Wednesday, August 02, 2006

Large Platforms - badly damaged?

I took Bruce McAleer to see the sites in the hills west of Leominster and to explore for new ones. It was a chance to get some better photos of the large 'platform' piles spotted around, sometimes in pairs, at different places on the slope. The question arises: how badly damaged are these piles?
From the start of the walk Bruce was arguing that the hollows scooped from the tops and sides of the piles were "thunderbird seats", hollows built deliberate into the original pile as places to sit. He pointed out that frequently there was a piece of quartz next to the hollow. He also pointed out that the hollow was often joined to the perimeter of the pile by an L-shaped "entrance".
To me it seems more reasonable that we are looking at the remnants of an entrance passage into an inner chamber or crypt built into the pile. For some time now I have taken the view that these hollows are signs of vandalism: either the remnants of a hole dug into the pile or else remnants of a collapsed inner chamber/crypt that was looted. In fact I can't see how an L- shaped entrance would make sense as part of a "thunderbird seat".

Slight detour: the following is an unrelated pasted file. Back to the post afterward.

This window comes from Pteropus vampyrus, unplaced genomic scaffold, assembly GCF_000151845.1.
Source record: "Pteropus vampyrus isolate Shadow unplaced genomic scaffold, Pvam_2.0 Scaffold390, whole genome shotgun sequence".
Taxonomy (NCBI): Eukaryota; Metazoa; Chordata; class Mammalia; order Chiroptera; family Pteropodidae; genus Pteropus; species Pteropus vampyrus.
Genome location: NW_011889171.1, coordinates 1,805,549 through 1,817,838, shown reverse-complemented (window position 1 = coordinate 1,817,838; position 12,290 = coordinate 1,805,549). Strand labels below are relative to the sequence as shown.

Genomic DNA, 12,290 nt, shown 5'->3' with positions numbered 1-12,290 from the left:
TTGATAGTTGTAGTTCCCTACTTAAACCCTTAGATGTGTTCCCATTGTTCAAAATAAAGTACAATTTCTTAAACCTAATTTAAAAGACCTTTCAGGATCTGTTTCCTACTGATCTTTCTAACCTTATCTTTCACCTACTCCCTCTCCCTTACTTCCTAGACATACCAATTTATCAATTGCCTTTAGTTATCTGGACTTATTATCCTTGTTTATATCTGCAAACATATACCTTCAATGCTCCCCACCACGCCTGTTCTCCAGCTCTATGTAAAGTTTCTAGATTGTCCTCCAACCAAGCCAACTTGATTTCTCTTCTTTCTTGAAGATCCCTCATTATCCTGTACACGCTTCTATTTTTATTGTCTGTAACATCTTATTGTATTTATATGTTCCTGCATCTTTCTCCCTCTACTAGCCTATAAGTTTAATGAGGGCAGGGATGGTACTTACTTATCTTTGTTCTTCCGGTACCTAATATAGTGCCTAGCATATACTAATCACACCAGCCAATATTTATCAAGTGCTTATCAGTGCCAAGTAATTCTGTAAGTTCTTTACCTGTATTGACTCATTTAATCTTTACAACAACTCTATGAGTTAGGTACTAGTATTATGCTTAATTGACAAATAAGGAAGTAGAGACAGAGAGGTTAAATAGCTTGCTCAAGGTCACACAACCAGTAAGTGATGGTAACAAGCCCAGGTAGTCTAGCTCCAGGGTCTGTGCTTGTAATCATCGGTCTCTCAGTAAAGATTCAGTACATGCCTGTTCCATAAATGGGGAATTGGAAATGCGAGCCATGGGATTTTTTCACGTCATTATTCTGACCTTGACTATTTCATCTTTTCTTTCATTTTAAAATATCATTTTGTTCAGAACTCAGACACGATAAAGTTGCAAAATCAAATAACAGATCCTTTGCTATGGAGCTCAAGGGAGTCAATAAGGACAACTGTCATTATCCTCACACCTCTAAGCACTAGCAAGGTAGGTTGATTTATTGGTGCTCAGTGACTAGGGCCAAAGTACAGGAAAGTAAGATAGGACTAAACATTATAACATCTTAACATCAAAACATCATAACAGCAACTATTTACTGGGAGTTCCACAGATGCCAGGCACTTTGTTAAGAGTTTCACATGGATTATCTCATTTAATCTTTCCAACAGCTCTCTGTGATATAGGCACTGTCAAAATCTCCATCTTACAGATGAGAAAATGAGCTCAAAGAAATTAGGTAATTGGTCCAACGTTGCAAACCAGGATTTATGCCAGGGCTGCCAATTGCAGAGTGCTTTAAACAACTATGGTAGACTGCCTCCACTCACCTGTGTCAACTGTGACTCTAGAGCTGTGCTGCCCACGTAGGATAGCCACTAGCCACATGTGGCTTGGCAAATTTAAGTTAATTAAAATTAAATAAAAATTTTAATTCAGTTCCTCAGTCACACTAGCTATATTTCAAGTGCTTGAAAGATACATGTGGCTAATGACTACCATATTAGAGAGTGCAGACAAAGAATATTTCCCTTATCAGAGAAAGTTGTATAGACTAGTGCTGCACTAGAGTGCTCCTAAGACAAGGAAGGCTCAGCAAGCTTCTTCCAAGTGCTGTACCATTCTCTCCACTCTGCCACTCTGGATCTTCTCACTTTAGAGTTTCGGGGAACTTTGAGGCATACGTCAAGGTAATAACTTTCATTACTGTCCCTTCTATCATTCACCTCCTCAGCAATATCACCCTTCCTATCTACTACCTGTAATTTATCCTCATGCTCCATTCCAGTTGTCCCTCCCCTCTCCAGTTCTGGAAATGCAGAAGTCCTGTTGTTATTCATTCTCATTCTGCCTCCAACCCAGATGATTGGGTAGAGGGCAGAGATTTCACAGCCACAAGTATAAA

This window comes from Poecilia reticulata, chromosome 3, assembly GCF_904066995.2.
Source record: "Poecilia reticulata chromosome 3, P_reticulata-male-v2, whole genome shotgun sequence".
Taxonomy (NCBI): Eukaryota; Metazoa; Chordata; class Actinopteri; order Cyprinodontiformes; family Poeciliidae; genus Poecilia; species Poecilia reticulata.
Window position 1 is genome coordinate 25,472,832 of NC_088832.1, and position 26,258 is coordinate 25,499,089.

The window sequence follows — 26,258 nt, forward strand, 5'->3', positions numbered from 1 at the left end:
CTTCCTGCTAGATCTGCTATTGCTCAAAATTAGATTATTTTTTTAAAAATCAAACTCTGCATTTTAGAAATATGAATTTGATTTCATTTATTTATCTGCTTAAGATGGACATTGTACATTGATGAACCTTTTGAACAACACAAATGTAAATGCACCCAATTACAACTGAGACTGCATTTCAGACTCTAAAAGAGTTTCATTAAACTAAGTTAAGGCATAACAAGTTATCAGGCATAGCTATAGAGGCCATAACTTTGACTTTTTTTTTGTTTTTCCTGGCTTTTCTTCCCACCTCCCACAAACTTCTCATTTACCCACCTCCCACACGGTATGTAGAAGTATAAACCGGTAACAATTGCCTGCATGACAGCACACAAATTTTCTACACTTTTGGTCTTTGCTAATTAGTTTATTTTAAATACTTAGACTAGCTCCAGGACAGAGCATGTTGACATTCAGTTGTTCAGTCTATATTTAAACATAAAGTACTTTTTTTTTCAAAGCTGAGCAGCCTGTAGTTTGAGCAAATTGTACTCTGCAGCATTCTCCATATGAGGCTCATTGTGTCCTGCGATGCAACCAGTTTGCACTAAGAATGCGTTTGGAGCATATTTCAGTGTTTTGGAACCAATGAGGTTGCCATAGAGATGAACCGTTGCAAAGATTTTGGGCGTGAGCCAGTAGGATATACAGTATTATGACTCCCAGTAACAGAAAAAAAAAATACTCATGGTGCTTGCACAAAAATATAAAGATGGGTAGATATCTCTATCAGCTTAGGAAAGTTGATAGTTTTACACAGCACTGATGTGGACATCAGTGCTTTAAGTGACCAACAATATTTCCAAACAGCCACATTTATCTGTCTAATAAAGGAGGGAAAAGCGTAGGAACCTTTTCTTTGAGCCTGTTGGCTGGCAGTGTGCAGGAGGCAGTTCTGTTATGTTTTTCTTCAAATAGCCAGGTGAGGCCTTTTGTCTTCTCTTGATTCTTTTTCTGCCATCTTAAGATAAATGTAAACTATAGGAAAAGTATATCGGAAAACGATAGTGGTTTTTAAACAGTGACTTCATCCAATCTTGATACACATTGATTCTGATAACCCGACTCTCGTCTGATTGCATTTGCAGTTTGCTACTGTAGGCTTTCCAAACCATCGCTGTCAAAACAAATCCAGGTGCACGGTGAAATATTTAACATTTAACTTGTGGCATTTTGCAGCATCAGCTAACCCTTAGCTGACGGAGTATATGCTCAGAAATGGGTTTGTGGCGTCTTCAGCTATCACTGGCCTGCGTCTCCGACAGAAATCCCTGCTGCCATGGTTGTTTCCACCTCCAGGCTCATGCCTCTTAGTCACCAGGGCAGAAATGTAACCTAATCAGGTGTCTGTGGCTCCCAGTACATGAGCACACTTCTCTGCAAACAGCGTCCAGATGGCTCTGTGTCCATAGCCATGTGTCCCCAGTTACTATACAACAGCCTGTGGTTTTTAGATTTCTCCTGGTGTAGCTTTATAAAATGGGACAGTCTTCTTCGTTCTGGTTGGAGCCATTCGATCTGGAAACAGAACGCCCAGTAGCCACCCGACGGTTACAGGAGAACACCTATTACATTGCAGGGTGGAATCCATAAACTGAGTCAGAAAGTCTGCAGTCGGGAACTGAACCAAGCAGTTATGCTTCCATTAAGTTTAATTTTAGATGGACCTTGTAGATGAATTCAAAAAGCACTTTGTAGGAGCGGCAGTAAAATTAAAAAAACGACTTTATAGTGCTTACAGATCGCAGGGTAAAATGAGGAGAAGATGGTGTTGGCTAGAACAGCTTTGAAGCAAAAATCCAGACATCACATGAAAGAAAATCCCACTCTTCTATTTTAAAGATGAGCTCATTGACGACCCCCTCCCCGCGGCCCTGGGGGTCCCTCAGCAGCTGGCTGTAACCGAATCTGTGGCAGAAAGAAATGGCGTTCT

[I had several other photos to post here but after 2 days of trying to get pics to up-load, I am sick of it. We'll have to live without them.]
One other possibility is that the piles were re-used: built for one purpose, damaged, and then converted into places to sit.

1 comment :

JimP said...

I'm inclined to agree with you Peter. We really should be finding damaged piles of various kinds. Early religious zealots would have viewed it as their duty to destroy any evidence of Native spiritualism. The looting of archaeological sites was a very popular pasttime throughout the 19th and into the early 20th centuries. Stones were removed for use in cellar holes, foundations, wells, and walls.

People had so many reasons to destroy rock piles over hundreds of years that I believe your finds and your opinion fits perfectly with historical record.